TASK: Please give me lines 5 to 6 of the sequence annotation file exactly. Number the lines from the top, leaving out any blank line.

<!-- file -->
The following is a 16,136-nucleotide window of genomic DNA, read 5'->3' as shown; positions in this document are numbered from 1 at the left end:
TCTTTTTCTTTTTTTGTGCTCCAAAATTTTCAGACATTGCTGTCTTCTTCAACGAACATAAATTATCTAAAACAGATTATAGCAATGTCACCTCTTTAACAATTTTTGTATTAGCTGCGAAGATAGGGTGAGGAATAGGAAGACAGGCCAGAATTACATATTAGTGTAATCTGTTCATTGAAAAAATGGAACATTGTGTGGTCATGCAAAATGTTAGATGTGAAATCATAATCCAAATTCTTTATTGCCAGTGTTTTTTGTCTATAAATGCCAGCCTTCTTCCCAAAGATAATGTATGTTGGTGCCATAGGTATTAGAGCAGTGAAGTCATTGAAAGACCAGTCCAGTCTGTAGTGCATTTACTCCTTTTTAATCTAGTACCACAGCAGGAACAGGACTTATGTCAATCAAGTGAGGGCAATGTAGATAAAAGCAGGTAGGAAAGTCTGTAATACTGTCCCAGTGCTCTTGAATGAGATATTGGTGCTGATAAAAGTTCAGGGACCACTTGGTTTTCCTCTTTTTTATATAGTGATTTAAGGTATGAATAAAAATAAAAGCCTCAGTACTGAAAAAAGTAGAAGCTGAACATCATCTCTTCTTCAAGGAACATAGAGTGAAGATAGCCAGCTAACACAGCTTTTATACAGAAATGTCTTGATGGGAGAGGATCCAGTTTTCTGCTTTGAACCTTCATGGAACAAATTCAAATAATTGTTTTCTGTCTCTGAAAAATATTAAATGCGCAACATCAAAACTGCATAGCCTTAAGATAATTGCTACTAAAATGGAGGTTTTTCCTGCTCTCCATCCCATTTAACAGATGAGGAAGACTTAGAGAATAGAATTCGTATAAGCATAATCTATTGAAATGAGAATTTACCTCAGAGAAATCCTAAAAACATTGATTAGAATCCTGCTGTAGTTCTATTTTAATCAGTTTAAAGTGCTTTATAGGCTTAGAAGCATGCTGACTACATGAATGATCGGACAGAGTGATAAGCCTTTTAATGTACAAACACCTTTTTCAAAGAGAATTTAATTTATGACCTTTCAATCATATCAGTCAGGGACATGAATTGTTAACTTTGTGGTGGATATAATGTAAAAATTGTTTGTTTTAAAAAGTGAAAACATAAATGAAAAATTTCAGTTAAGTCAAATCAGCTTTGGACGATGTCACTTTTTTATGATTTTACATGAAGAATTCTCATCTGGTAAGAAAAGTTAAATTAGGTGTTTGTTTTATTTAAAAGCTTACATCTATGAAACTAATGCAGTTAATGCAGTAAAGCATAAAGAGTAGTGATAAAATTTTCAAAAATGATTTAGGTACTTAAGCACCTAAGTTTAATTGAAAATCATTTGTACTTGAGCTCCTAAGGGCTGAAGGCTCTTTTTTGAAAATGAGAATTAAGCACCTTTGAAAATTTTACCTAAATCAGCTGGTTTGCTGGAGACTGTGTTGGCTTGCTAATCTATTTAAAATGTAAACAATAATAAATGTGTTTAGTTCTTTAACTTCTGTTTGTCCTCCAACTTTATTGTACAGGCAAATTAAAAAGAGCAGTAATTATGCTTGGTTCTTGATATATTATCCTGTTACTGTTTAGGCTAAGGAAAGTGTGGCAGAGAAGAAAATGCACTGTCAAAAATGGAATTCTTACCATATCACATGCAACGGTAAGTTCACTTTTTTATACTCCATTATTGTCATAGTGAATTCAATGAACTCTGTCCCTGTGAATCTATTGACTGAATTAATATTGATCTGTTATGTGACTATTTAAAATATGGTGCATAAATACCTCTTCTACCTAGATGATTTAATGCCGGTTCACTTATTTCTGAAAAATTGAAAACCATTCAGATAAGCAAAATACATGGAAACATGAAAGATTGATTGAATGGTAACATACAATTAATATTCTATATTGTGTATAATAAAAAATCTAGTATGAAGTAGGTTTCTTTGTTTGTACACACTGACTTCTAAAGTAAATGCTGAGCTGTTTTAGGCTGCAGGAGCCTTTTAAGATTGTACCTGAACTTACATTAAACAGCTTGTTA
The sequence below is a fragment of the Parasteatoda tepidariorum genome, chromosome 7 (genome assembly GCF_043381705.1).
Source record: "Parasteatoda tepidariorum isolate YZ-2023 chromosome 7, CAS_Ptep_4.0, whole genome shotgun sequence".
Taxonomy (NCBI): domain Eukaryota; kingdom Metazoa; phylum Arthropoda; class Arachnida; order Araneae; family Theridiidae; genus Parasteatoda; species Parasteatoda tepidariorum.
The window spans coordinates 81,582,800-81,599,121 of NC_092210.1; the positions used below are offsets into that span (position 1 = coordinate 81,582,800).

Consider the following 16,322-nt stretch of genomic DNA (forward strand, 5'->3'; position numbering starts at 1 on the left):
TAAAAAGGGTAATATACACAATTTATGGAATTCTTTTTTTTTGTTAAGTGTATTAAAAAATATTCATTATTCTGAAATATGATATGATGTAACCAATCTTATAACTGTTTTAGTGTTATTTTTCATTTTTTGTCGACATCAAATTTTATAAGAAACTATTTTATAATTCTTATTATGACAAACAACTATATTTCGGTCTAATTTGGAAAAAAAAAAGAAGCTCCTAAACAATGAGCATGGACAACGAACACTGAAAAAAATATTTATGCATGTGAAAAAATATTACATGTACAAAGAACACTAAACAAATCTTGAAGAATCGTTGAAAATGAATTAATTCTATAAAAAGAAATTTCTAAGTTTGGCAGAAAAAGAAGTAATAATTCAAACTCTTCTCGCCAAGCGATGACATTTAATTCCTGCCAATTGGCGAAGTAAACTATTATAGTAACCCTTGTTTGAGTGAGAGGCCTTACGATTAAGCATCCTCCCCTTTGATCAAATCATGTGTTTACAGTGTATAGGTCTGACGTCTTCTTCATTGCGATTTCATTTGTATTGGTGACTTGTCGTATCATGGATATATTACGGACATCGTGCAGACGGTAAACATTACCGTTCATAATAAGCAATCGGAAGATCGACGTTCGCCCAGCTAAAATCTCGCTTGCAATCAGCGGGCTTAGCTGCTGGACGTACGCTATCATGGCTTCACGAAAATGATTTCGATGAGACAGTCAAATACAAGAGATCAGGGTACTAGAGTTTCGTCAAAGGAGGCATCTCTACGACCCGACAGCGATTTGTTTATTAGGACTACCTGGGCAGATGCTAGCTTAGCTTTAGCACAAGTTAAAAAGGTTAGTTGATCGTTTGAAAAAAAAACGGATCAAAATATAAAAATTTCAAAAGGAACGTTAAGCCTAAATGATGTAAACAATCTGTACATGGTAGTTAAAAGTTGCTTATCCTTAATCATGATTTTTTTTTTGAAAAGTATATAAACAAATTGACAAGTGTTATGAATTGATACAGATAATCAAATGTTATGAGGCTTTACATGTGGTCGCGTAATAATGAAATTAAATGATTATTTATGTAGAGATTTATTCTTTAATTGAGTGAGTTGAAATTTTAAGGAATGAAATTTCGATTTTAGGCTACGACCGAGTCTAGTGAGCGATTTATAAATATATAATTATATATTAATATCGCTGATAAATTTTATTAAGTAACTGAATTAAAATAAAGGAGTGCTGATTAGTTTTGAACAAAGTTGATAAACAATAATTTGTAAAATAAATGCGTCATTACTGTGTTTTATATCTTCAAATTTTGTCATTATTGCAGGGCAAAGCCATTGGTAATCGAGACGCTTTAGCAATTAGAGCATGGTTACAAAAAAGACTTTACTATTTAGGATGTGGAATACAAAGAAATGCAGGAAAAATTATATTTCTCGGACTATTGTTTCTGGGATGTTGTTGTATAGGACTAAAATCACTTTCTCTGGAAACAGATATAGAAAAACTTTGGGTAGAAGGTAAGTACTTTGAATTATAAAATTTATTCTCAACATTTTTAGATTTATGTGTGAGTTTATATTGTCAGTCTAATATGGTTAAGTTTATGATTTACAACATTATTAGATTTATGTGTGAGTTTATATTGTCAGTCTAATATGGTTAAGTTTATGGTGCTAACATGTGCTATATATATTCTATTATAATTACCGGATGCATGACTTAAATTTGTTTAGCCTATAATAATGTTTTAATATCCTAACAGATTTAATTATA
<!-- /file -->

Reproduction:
Taxonomy (NCBI): domain Eukaryota; kingdom Metazoa; phylum Arthropoda; class Arachnida; order Araneae; family Theridiidae; genus Parasteatoda; species Parasteatoda tepidariorum.
The window spans coordinates 81,582,800-81,599,121 of NC_092210.1; the positions used below are offsets into that span (position 1 = coordinate 81,582,800).